When you breed a litter, you bring together the mix of genes (in the parents) that you think will produce the traits you want in the puppies. But in a larger sense you are pushing the genetic composition of the breed a bit in one direction or another. You can’t increase the frequency of some genes without decreasing the frequency of others, so selecting for something necessarily selects against something else. While you might only be considering the genes in the litters you produce, your choices and all the choices being made independently by other breeders are changing the allele frequencies in the population as a whole. That might be good, but oftentimes it’s not. Perhaps you’ve never had a dog with PRA, but when it starts showing up in your breed it’s a problem for everybody. Managing the problem then requires cooperation among breeders- people need to test, they need to be honest about information, and they need to adopt breeding strategies to manage the problem in the entire breed. With genetic diseases now popping up faster than researchers can study them, breeders are facing a landscape littered with unseen genetic landlines, and they are forced to pick their way through with every litter, hoping with fingers crossed that they will avoid all the potential disasters.
It doesn’t have to be this way. The increasing burden of inherited disorders in dogs is the completely predictable outcome of the way purebred dogs have been bred. For the many disorders caused by recessive mutations, the problem suddenly appears because the mutation has become common in the breed. The mutation has probably always been there and has been passed down harmlessly from generation to generation for hundreds or even thousands of years, and as long as a dog only got one copy, the normal copy it is paired with does the job and the dog is not affected. The mutation only becomes a problem if it becomes common enough in the population for a puppy to end up with two copies. It’s all about gene frequencies, and this is no different than the genetics of any other trait. If you want your dog to have prick ears, you select for prick ears and against soft ones, increasing the frequency of the prick ear genes and reducing the frequency of the soft ear genes in the population. If PRA or some other problem suddenly pops up in a breed, it’s because the frequency of the PRA gene in the breed has increased because breeders have selected for the PRA gene. Not deliberately, of course, but inadvertently, in the process of selecting for some other trait. Maintaining type and managing genetic diseases in a breed are done exactly the same way- by controlling the frequencies of the alleles you care about, good or bad, in the entire population. Genetic diseases in dogs are the manifestation of failure to manage the frequencies of the genes that cause them.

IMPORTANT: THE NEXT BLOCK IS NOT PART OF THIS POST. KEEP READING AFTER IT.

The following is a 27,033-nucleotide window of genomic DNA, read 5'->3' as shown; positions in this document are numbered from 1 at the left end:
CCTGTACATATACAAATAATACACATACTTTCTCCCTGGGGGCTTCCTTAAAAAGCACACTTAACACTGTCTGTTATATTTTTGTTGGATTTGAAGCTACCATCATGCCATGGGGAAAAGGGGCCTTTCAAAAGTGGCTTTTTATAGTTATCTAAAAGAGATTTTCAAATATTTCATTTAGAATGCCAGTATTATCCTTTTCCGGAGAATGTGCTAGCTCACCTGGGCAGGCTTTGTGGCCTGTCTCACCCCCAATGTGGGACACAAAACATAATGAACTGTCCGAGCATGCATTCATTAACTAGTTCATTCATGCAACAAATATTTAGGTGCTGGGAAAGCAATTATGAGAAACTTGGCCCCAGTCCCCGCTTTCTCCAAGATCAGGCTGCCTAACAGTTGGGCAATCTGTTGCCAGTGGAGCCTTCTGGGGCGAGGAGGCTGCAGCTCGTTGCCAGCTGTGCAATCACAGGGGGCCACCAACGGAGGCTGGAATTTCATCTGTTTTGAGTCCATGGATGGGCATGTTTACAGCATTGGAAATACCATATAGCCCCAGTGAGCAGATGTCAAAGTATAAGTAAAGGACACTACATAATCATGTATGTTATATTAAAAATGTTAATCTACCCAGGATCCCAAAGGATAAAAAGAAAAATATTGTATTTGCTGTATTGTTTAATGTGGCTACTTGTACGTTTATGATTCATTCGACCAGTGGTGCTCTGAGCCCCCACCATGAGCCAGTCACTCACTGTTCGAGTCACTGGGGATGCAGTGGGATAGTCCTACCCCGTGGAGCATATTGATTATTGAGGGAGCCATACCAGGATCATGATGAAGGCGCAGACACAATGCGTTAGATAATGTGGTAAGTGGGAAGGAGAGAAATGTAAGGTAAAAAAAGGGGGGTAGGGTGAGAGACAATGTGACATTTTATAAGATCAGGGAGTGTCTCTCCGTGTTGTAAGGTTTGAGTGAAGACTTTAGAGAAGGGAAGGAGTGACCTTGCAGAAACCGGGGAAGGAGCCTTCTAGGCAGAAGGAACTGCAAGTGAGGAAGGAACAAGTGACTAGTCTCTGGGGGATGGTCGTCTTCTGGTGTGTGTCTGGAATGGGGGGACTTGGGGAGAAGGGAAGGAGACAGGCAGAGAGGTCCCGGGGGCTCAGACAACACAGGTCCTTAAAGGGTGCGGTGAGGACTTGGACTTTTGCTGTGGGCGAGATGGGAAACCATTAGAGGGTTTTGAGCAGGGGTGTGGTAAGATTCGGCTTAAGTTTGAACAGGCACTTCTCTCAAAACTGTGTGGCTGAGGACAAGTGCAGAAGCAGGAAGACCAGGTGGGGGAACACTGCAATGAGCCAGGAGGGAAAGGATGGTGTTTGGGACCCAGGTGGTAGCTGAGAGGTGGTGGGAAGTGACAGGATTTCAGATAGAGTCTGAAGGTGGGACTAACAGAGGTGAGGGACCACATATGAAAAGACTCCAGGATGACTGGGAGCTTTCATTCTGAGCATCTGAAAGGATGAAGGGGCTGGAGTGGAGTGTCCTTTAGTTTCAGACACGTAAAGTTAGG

Not all genetic diseases are caused by a single gene. Many problems are polygenic, and of course the immune system is extremely complex, with the highest genetic diversity in the genome. Polygenic problems are extremely difficult to understand; identifying the genes involved is very hard - there might be tens or even hundreds of them, each having only a small effect, and breaking just one can wreck an entire system. And how do you fix something like this? How do you restore the immune system to health when scientists don’t fully understand how it works? Complicated things are very easy to break and really, really hard to fix. For most things, geneticists are not going to have the answers.
Controlling genetic diseases in dogs is going to require some changes in the way dogs are bred. The problems are not coming out of nowhere- dogs have been bred in a way that makes them inevitable. So we need to change a few things, and more than anything we need to provide breeders with the education, information, expertise, and tools that they need in order to breed healthy dogs in a sustainable way. This is going to take some effort on everybody’s part, but if the breeders of every other domestic animal and commercial crop can learn how to do this, certainly dog breeders can do it too.
It’s time to begin. The education is available, the information is there, there are experts to do the dirty work, and it can be done. Certainly we can all agree that the best way forward is to first do no harm.